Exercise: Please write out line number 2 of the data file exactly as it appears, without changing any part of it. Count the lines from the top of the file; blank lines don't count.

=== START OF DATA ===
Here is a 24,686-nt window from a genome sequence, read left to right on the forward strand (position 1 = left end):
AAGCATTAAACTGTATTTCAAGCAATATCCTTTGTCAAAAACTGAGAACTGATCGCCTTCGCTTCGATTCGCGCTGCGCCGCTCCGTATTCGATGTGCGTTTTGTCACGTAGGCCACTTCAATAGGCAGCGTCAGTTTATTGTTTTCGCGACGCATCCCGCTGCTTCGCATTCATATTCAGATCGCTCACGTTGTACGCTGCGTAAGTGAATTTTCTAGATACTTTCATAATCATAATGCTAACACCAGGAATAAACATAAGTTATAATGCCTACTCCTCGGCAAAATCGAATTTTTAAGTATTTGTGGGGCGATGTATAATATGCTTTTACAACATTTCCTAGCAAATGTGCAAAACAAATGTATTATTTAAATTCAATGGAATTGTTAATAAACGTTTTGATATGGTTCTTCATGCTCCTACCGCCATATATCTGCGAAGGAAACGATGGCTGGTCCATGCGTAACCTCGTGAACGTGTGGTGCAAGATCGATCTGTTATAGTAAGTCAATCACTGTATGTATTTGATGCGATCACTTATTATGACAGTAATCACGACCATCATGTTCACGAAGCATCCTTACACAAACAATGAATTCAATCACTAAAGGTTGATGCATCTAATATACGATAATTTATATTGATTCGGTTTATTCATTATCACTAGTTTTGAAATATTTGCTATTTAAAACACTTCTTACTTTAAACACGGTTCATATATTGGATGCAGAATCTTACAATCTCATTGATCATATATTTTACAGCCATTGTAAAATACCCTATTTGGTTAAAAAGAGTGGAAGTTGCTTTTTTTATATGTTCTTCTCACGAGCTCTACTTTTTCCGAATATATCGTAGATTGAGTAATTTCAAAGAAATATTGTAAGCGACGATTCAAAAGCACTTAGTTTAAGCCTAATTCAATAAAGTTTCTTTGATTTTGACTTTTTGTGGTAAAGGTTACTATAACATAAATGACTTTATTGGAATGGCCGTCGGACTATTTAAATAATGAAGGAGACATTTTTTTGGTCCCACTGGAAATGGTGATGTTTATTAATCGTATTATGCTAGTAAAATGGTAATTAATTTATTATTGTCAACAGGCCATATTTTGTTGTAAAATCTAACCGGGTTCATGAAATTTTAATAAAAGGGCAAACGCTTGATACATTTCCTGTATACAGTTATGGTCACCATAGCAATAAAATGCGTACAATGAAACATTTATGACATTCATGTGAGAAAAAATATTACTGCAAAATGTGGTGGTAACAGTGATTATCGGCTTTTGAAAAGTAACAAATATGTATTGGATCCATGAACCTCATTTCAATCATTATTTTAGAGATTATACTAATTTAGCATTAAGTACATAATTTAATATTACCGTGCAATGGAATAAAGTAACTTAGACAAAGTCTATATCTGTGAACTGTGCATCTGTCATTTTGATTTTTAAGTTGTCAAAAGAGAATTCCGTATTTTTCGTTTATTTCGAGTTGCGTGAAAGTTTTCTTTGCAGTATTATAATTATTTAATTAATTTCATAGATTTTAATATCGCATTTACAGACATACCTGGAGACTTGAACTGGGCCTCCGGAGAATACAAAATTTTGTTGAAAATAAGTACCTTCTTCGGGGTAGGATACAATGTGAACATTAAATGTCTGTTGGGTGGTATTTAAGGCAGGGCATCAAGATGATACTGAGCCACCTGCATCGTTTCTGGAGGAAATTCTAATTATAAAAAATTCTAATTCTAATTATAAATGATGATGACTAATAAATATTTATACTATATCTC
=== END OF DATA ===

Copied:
AAGCATTAAACTGTATTTCAAGCAATATCCTTTGTCAAAAACTGAGAACTGATCGCCTTCGCTTCGATTCGCGCTGCGCCGCTCCGTATTCGATGTGCGTTTTGTCACGTAGGCCACTTCAATAGGCAGCGTCAGTTTATTGTTTTCGCGACGCATCCCGCTGCTTCGCATTCATATTCAGATCGCTCACGTTGTACGCTGCGTAAGTGAATTTTCTAGATACTTTCATAATCATAATGCTAACACCAGGAATAAACATAAGTTATAATGCCTACTCCTCGGCAAAATCGAATTTTTAAGTATTTGTGGGGCGATGTATAATATGCTTTTACAACATTTCCTAGCAAATGTGCAAAACAAATGTATTATTTAAATTCAATGGAATTGTTAATAAACGTTTTGATATGGTTCTTCATGCTCCTACCGCCATATATCTGCGAAGGAAACGATGGCTGGTCCATGCGTAACCTCGTGAACGTGTGGTGCAAGATCGATCTGTTATAGTAAGTCAATCACTGTATGTATTTGATGCGATCACTTATTATGACAGTAATCACGACCATCATGTTCACGAAGCATCCTTACACAAACAATGAATTCAATCACTAAAGGTTGATGCATCTAATATACGATAATTTATATTGATTCGGTTTATTCATTATCACTAGTTTTGAAATATTTGCTATTTAAAACACTTCTTACTTTAAACACGGTTCATATATTGGATGCAGAATCTTACAATCTCATTGATCATATATTTTACAGCCATTGTAAAATACCCTATTTGGTTAAAAAGAGTGGAAGTTGCTTTTTTTATATGTTCTTCTCACGAGCTCTACTTTTTCCGAATATATCGTAGATTGAGTAATTTCAAAGAAATATTGTAAGCGACGATTCAAAAGCACTTAGTTTAAGCCTAATTCAATAAAGTTTCTTTGATTTTGACTTTTTGTGGTAAAGGTTACTATAACATAAATGACTTTATTGGAATGGCCGTCGGACTATTTAAATAATGAAGGAGACATTTTTTTGGTCCCACTGGAAATGGTGATGTTTATTAATCGTATTATGCTAGTAAAATGGTAATTAATTTATTATTGTCAACAGGCCATATTTTGTTGTAAAATCTAACCGGGTTCATGAAATTTTAATAAAAGGGCAAACGCTTGATACATTTCCTGTATACAGTTATGGTCACCATAGCAATAAAATGCGTACAATGAAACATTTATGACATTCATGTGAGAAAAAATATTACTGCAAAATGTGGTGGTAACAGTGATTATCGGCTTTTGAAAAGTAACAAATATGTATTGGATCCATGAACCTCATTTCAATCATTATTTTAGAGATTATACTAATTTAGCATTAAGTACATAATTTAATATTACCGTGCAATGGAATAAAGTAACTTAGACAAAGTCTATATCTGTGAACTGTGCATCTGTCATTTTGATTTTTAAGTTGTCAAAAGAGAATTCCGTATTTTTCGTTTATTTCGAGTTGCGTGAAAGTTTTCTTTGCAGTATTATAATTATTTAATTAATTTCATAGATTTTAATATCGCATTTACAGACATACCTGGAGACTTGAACTGGGCCTCCGGAGAATACAAAATTTTGTTGAAAATAAGTACCTTCTTCGGGGTAGGATACAATGTGAACATTAAATGTCTGTTGGGTGGTATTTAAGGCAGGGCATCAAGATGATACTGAGCCACCTGCATCGTTTCTGGAGGAAATTCTAATTATAAAAAATTCTAATTCTAATTATAAATGATGATGACTAATAAATATTTATACTATATCTC